Monday, April 5, 2010

Ostrich people

When my sister and I were kids, my Dad used to take us to short film programs at the state museum and elsewhere. I have a distinct - and apparently very formative - memory of a documentary about a group of people whose feet shared a deformity. Thanks to Google, all I had to do was search for "two-toed people" to bring that image back to life...

These are members of the Vadoma tribe of Zimbabwe, Africa, less formally known as the "Ostrich people." Because it is their custom not to marry outside the tribe, their relatively small gene pool preserves the mutation of ectodactyly, in which the 3 middle digits are absent - the same condition noted in both the hands and the feet of the Lobster Boy.

The Vadoma 1st encountered Westerners in the 1950s by Charles Sutton, who had joined the British South Africa police:
"From the light of a burning fire I could see astonishment written all over the man's face, especially looking at myself, as he later revealed that I was the first white man he had seen, and the first to come to that area. When he gained our confidence as we drank, he beat a drum and several of the tribesmen appeared from nowhere - they just arrived on all sides, men, women and children....During daylight the next morning a number of them came to see who we were. I could see one of them with only two toes on each foot, in a V-shape similar to an ostrich's foot - others had web-like feet."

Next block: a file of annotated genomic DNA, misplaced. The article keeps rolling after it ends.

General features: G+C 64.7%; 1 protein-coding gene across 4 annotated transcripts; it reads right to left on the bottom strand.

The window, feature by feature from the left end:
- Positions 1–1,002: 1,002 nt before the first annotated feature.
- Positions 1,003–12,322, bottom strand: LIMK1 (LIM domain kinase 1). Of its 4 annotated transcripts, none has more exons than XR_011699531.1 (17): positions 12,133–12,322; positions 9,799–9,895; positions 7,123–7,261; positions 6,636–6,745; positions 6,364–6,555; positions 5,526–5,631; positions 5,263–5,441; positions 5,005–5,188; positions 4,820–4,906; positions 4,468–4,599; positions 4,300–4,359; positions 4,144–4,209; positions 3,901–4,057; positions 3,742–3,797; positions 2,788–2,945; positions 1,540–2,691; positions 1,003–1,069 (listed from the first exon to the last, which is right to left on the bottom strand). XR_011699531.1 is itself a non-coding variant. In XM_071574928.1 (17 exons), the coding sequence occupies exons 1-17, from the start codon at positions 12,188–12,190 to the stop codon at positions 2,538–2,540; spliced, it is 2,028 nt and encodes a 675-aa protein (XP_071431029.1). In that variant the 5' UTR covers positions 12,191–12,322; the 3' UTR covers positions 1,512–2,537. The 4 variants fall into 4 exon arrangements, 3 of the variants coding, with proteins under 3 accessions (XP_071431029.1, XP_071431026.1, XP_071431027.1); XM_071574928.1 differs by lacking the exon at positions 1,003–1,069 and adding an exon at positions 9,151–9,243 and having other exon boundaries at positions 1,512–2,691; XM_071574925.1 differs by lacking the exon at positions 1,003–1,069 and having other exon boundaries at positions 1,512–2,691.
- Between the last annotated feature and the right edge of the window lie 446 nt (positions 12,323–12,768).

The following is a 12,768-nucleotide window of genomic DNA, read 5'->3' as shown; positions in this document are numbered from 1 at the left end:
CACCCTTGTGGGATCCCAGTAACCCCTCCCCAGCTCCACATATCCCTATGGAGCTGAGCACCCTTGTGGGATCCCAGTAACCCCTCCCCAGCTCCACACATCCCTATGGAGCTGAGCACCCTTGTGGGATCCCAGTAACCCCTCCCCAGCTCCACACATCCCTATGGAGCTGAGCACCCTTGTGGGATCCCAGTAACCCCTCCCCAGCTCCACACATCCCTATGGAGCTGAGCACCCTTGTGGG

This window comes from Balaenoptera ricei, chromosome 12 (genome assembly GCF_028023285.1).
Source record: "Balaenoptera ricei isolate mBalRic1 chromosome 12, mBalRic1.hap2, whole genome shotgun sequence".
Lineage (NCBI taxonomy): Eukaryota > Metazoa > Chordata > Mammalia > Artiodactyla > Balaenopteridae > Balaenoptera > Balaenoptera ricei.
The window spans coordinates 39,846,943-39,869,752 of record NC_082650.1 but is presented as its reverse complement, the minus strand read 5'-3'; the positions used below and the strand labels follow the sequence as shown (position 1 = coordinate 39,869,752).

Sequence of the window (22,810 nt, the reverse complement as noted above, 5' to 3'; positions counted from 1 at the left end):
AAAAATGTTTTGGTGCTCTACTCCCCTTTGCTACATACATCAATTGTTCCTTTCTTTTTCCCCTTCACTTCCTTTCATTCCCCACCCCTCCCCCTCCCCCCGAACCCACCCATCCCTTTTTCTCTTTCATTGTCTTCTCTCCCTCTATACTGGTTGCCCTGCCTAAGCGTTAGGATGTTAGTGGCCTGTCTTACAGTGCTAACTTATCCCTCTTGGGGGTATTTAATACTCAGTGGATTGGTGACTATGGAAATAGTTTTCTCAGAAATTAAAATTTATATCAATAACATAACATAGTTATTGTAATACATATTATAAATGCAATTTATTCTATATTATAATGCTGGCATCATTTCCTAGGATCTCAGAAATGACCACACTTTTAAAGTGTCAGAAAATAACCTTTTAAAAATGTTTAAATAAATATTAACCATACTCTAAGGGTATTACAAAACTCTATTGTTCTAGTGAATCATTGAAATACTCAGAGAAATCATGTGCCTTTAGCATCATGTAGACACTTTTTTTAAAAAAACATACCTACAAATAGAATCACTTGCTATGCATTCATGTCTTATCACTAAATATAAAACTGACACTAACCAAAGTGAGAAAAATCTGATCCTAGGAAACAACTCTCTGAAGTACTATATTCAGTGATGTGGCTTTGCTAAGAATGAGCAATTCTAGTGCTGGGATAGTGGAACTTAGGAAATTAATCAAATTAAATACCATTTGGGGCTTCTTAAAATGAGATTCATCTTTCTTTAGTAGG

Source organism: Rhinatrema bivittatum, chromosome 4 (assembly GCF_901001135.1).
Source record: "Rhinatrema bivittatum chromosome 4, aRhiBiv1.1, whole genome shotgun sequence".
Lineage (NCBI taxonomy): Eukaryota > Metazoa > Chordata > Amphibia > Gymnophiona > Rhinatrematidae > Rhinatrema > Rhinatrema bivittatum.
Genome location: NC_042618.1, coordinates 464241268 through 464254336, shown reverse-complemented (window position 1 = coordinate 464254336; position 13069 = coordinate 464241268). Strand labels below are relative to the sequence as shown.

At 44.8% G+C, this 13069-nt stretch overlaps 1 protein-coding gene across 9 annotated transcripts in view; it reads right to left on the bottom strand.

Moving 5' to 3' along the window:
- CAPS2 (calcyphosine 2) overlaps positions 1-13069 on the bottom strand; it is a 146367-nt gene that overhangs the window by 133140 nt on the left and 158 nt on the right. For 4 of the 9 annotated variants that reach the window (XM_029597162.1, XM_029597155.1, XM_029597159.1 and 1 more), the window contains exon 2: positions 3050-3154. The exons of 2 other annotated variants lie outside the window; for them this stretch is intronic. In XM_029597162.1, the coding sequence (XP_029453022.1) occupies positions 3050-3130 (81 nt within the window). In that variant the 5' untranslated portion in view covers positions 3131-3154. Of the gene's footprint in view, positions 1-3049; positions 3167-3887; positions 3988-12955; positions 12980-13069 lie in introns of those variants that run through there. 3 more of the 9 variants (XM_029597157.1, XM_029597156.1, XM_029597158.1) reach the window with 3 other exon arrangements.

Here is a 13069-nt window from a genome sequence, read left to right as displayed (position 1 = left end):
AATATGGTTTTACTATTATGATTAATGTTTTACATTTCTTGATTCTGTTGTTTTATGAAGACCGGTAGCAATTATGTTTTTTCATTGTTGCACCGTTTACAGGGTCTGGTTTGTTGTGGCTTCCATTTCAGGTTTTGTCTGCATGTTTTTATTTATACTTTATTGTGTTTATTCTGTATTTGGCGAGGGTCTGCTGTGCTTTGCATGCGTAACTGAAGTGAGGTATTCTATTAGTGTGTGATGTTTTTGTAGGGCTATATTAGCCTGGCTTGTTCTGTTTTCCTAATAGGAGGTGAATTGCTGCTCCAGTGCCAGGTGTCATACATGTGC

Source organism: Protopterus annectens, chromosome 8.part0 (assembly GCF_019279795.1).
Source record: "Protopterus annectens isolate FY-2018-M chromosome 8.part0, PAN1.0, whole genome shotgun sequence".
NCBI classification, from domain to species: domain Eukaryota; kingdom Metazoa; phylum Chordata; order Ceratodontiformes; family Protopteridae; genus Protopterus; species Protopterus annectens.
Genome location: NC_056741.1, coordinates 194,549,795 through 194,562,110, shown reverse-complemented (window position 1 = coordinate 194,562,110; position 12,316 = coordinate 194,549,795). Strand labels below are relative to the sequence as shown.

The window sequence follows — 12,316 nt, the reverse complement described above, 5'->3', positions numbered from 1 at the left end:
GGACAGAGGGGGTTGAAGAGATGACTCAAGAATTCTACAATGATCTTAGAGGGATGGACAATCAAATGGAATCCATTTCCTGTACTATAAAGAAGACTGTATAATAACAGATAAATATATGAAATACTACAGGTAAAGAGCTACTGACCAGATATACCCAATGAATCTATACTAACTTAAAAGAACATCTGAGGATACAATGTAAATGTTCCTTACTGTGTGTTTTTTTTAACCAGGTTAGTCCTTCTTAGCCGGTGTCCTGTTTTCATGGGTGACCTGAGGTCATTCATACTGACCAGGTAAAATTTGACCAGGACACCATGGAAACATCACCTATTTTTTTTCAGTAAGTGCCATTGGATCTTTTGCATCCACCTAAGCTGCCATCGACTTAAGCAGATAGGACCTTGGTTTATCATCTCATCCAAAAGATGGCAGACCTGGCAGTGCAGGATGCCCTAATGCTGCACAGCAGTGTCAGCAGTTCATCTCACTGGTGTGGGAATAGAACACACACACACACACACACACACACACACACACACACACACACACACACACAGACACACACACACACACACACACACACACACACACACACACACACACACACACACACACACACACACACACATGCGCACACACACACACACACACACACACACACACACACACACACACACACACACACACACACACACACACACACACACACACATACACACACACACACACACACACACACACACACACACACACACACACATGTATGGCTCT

Rusty Theobald, who served in the Rhodesian Air Force between 1966 and 1971, heard about this "ghost tribe" whose ability to disappear when one's back was turned was ascribed to running as fast as ostriches. In fact, the condition slows their walk, but is said to make climbing trees easier. Another veteran of the Rhodesian military reports that the trait - and/or the tribe itself - will vanish, since they have begun marrying outsiders.


  1. Pretty interesting photos!

  2. thanks to internet, I never knew such deformity existed


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